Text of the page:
Copying objects and multiple inheritance

Brian Allen Vanderburg II BrianVanderburg2 at aim.com
Wed Jun 3 15:20:35 CEST 2009


Gabriel Genellina wrote:
> En Tue, 02 Jun 2009 19:02:47 -0300, Brian Allen Vanderburg II 
> <BrianVanderburg2 at aim.com> escribió:
>
>> What is the best way to copy an object that has multiple inheritance 
>> with the copy module.  Particularly, some of the instances in the 
>> hierarchy
>
> ("...some of the classes in...", I presume?)
>
>> use the __copy__ method to create a copy (because even for shallow 
>> copies they need some information  updated a little differently), so 
>> how can I make sure all the information is copied as it is supposed 
>> to be even for the base classes that have special requirements.
>
> If you don't control all the clases involved, there is little hope for 
> a method like __copy__ to work at all... All classes must be written 
> with cooperation in mind, using super() the "right" way. See "Python's 
> Super Considered Harmful" [1] and "Things to Know About Python Super" 
> [2][3][4]
>
> That said, and since multiple inheritance is the heart of the problem, 
> maybe you can redesign your solution *without* using MI? Perhaps using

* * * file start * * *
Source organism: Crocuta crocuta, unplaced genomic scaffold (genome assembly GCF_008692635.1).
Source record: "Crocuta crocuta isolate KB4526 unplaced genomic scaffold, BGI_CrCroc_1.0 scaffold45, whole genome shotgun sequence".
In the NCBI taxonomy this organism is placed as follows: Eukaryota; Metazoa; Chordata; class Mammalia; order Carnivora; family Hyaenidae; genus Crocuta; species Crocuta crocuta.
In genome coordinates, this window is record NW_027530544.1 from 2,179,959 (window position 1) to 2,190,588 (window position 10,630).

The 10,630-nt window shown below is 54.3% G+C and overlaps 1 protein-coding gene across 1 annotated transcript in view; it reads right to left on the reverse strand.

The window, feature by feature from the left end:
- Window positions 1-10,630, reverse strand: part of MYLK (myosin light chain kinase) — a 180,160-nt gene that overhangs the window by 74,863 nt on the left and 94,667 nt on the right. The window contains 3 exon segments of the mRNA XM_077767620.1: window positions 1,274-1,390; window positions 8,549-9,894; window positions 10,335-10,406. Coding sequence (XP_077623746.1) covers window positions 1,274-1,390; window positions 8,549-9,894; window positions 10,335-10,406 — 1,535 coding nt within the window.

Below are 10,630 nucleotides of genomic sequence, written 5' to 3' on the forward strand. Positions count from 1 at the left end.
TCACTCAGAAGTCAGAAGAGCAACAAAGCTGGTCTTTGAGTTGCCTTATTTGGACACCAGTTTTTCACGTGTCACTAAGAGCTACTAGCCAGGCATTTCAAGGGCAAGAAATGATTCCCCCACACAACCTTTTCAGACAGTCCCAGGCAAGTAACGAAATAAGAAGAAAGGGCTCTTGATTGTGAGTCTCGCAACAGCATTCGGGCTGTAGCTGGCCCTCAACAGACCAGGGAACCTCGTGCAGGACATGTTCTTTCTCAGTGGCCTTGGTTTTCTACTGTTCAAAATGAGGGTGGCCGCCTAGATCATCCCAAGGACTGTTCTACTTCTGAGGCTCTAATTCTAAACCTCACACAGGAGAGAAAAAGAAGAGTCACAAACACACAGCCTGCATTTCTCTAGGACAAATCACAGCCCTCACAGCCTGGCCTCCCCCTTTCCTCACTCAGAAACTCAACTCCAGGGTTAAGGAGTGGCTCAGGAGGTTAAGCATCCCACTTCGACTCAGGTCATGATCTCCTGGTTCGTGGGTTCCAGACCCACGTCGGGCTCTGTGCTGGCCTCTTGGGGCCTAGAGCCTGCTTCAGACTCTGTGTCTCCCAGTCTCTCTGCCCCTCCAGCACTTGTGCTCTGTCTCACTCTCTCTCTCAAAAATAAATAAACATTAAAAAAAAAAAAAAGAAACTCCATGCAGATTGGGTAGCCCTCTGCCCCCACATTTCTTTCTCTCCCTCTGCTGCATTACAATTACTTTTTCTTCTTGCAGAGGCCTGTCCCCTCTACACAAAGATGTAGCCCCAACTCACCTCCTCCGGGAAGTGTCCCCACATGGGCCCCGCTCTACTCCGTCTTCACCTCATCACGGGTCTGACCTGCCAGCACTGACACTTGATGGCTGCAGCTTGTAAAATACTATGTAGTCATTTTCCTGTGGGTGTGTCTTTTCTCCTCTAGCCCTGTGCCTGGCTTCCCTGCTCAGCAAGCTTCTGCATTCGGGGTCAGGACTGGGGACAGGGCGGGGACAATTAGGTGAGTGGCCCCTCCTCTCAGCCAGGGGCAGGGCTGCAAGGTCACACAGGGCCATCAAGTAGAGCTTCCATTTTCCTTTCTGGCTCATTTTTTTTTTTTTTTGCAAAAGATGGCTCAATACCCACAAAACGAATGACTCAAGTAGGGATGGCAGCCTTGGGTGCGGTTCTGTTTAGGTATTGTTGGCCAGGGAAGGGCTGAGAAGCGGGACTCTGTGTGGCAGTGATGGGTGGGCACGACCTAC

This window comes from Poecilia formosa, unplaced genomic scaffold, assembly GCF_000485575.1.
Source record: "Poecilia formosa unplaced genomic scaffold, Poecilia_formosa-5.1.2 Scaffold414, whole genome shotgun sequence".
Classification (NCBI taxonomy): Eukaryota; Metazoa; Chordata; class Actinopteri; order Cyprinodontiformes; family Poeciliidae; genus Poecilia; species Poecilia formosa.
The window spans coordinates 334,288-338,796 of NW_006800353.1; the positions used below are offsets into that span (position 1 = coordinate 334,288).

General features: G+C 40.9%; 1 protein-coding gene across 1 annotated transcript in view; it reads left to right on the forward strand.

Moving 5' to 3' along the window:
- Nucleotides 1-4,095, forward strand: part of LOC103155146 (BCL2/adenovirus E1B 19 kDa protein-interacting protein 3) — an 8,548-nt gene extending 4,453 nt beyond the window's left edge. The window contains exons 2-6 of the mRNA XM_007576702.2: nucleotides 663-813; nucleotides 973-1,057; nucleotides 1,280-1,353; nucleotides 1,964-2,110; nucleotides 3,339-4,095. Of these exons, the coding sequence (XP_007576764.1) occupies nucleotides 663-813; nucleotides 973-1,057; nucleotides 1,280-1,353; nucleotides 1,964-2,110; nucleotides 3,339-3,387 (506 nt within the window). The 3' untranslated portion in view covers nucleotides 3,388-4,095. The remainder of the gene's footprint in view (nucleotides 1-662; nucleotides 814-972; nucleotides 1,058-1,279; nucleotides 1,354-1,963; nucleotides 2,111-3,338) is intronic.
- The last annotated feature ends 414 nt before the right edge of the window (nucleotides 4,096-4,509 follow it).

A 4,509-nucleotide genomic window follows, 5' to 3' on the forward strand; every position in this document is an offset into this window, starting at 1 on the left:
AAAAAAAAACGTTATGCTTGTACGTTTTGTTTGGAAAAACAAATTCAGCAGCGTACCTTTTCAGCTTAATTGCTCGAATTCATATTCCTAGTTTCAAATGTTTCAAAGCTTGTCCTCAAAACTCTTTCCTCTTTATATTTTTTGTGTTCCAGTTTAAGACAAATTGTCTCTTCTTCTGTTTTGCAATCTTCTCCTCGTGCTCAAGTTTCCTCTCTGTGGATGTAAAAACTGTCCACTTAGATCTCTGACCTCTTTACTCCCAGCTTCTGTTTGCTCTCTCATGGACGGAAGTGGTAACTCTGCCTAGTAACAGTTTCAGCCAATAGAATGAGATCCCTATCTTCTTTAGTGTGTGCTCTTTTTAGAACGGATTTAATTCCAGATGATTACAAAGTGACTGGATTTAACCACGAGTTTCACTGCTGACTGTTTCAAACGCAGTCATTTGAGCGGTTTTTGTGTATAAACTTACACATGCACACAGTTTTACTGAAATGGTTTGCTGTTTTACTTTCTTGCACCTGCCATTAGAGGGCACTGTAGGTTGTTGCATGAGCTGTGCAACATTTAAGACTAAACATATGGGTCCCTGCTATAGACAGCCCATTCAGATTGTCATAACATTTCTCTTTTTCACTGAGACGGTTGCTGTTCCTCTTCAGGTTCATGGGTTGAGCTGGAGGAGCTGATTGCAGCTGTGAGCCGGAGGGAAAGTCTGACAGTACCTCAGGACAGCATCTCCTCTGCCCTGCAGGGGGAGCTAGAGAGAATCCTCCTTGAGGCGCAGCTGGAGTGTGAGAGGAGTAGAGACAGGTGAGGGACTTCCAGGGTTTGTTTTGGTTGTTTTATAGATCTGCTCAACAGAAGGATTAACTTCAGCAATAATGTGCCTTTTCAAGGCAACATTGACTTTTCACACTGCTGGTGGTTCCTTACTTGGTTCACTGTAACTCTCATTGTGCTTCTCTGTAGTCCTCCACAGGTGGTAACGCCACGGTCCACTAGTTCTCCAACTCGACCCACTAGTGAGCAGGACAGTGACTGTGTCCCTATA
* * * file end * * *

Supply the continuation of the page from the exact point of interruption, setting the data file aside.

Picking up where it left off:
> delegation instead?
>
> [1] http://fuhm.net/super-harmful/
> [2] http://www.artima.com/weblogs/viewpost.jsp?thread=236275
> [3] http://www.artima.com/weblogs/viewpost.jsp?thread=236278
> [4] http://www.artima.com/weblogs/viewpost.jsp?thread=237121
>
I do control the classes involved.  A problem I was having, but I think 
I now got solved, is if using super, the copy would not have the same 
class type.  Also, a problem was if using super, but some class in the 
hierarchy didn't implement __copy__, then it's data would not be copied 
at all.  This was also fixed by copying the entire __dict__ in the base 
__copy__.  This is an idea of what I got, it seems to be working fine:

import copy

class _empty(object):
    pass

class Base(object):
    def __init__(self):
        pass

    def __copy__(self):
        // don't use copy = Base()
        // Also don't call self.__class__() because it may have a custom
        // __init__ which take additional parameters
        copy = _empty()
        copy.__class__ = self.__class__
        // In case a class does not have __copy__ (such as B below), make
        // sure all items are copied
        copy.__dict__.update(self.__dict__)

        return copy

class A(Base):
    def __init__(self):
        super(A, self).__init__()
        self.x = 13

    def __copy__(self):
        copy = super(A, self).__copy__()
        copy.x = self.x * 2
        return copy

class B(Base):
    def __init__(self):
        super(B, self).__init__()
        self.y = 14

    #def __copy__(self):
    #    copy = super(B, self).__copy__()
    #    copy.y = self.y / 2
    #    return copy

class C(A, B):
    def __init__(self):
        super(C, self).__init__()
        self.z = 64

    def __copy__(self):
        copy = super(C, self).__copy__()
        copy.z = self.z * self.z
        return copy

o1 = C()
o2 = copy.copy(o1)

print type(o1), o1.x, o1.y, o1.z
print type(o2), o2.x, o2.y, o2.z





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